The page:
From 1974 to 1977, the Centaur-D-1T was used as the third stage on seven Titan IIIE
Titan IIIE
The Titan IIIE or Titan 3E, also known as Titan III-Centaur was an American expendable launch system, launched seven times between 1974 and 1977...

 launches, six of which were successful.(Only the first launch, used to test the overall launch vehicle design rather than to launch a space vehicle, was classed as a failure; it did however, prove out the design.) Spacecraft launched by these vehicles included Viking 1
Viking 1
Viking 1 was the first of two spacecraft sent to Mars as part of NASA's Viking program. It was the first spacecraft to successfully land on Mars and perform its mission, and until May 19, 2010 held the record for the second longest Mars surface mission of 6 years and 116 days .- Mission :Following...

, Viking 2
Viking 2
The Viking 2 mission was part of the American Viking program to Mars, and consisted of an orbiter and a lander essentially identical to that of the Viking 1 mission. The Viking 2 lander operated on the surface for 1,281 Mars days and was turned off on 11 April 1980 when its batteries failed...

, Voyager 1
Voyager 1
The Voyager 1 spacecraft is a 722-kilogram space probe launched by NASA in 1977, to study the outer Solar System and eventually interstellar space. Operating for as of today , the spacecraft receives routine commands and transmits data back to the Deep Space Network. At a distance of as of...

, Voyager 2
Voyager 2
The Voyager 2 spacecraft is a 722-kilogram space probe launched by NASA on August 20, 1977 to study the outer Solar System and eventually interstellar space...

, Helios 1 and Helios 2.

A major change to the Centaur was made in the early 1980s. A hydrazine
Hydrazine is an inorganic compound with the formula N2H4. It is a colourless flammable liquid with an ammonia-like odor. Hydrazine is highly toxic and dangerously unstable unless handled in solution. Approximately 260,000 tons are manufactured annually...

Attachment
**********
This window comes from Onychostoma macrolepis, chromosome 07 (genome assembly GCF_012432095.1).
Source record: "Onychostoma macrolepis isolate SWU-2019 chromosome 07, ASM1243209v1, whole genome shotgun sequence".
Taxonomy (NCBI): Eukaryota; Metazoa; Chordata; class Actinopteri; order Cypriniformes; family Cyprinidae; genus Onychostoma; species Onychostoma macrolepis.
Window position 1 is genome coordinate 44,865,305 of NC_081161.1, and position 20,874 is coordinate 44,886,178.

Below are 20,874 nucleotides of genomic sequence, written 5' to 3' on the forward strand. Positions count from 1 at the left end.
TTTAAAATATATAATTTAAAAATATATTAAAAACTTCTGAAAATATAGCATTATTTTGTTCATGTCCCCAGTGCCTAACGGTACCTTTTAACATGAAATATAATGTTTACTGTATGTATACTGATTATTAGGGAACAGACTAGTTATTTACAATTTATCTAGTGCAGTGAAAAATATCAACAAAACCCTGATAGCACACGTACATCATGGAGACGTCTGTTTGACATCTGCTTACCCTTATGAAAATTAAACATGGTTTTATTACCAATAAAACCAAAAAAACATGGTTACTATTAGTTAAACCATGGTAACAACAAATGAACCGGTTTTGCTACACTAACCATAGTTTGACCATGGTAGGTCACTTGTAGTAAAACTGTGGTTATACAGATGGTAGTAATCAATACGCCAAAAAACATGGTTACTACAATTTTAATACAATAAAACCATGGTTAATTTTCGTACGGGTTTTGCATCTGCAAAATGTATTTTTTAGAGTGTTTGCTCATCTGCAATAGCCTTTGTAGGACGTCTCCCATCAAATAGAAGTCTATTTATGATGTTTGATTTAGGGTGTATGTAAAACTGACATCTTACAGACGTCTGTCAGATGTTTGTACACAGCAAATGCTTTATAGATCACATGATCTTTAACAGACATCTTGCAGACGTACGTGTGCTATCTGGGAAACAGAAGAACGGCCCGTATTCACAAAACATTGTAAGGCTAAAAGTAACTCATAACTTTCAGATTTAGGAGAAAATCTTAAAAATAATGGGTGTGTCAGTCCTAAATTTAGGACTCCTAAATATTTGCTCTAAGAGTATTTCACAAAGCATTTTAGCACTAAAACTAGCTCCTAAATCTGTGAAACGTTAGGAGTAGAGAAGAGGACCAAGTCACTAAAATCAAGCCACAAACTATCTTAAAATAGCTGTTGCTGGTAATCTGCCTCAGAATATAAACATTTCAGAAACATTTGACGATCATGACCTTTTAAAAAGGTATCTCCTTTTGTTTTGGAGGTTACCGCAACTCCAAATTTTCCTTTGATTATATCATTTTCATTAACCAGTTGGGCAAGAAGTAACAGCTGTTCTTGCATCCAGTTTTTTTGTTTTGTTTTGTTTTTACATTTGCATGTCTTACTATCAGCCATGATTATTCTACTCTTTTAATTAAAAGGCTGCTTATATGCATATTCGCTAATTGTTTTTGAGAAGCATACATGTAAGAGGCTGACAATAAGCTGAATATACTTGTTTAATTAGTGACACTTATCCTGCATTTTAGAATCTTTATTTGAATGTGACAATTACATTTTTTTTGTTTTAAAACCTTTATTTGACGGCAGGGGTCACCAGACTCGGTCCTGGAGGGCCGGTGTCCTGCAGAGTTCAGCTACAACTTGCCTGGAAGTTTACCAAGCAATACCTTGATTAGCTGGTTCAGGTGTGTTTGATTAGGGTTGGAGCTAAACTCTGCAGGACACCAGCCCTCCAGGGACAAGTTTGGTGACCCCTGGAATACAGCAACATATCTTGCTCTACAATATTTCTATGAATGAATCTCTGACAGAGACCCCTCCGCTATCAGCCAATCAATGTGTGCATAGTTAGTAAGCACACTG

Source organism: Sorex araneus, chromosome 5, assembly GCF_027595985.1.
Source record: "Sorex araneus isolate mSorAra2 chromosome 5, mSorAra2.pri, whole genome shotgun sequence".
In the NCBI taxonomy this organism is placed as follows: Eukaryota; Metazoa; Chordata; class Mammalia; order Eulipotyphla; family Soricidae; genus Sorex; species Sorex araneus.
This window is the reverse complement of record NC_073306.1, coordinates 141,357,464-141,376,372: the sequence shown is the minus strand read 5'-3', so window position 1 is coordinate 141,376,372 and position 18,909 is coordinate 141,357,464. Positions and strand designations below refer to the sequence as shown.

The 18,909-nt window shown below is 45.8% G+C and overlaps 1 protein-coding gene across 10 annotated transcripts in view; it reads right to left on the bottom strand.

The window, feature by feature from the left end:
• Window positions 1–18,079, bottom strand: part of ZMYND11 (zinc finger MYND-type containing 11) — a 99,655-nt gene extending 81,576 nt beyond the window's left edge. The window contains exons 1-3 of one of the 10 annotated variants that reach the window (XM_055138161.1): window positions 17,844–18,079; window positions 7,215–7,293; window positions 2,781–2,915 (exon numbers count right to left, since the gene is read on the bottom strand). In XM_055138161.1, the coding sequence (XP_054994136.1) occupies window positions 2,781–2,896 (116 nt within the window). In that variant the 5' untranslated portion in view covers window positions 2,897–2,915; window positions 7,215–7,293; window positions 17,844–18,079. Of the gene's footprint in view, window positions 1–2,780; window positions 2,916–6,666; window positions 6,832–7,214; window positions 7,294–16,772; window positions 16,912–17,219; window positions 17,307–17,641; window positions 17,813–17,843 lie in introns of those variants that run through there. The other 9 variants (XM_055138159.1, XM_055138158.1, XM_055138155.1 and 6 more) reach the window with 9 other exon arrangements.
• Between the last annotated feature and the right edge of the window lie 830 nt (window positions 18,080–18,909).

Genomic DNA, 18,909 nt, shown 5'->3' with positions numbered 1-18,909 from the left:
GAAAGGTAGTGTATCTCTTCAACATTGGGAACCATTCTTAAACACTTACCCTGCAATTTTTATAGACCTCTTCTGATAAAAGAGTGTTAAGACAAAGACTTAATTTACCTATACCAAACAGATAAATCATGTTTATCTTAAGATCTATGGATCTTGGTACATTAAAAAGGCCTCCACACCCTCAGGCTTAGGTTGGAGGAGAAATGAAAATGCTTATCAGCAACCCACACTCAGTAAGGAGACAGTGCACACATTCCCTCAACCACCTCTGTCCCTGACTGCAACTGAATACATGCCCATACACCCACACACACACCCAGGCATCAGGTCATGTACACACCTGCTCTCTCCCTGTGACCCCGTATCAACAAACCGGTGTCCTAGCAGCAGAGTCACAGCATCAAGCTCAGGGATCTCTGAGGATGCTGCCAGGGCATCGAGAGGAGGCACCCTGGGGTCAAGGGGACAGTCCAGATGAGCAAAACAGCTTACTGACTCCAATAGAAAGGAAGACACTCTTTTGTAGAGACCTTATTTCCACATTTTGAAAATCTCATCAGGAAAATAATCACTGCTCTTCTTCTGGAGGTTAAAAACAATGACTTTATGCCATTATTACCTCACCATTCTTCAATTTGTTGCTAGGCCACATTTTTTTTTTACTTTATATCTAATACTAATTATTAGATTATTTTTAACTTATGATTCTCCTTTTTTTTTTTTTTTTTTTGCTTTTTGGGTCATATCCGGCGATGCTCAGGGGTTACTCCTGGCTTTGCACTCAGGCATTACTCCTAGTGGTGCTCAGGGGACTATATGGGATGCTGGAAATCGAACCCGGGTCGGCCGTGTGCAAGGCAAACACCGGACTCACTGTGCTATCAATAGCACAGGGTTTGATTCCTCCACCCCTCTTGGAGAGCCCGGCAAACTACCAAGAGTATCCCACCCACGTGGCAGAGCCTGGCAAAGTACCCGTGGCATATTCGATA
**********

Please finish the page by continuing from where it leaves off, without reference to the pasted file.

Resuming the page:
monopropellant attitude control system replaced the previous hydrogen peroxide system. The hydrogen peroxide powered boost pumps were deleted and the RL-10 engines fed directly via tank pressure — a significant reduction in system complexity.

A new version, the Centaur-G, was developed for use with the Space Shuttle
Space Shuttle
The Space Shuttle was a manned orbital rocket and spacecraft system operated by NASA on 135 missions from 1981 to 2011. The system combined rocket launch, orbital spacecraft, and re-entry spaceplane with modular add-ons...

. It was optimized for installation in the Orbiter payload bay by increasing the hydrogen tank diameter to 14 feet while retaining the 10-foot-diameter (3.0 m) oxygen tank. Its initial mission was to be the Galileo scientific probe to Jupiter.

The Centaur, as carried in the Shuttle payload bay, required an extremely complex airborne support system, which was integrated into the Centaur Integrated Support System, the CISS. In addition to controlling Centaur pressurization in flight, the CISS had to be able to dump propellants overboard quickly in the event of a Return To Launch Site Abort, a capability needed to permit the Orbiter to land safely. After the Challenger accident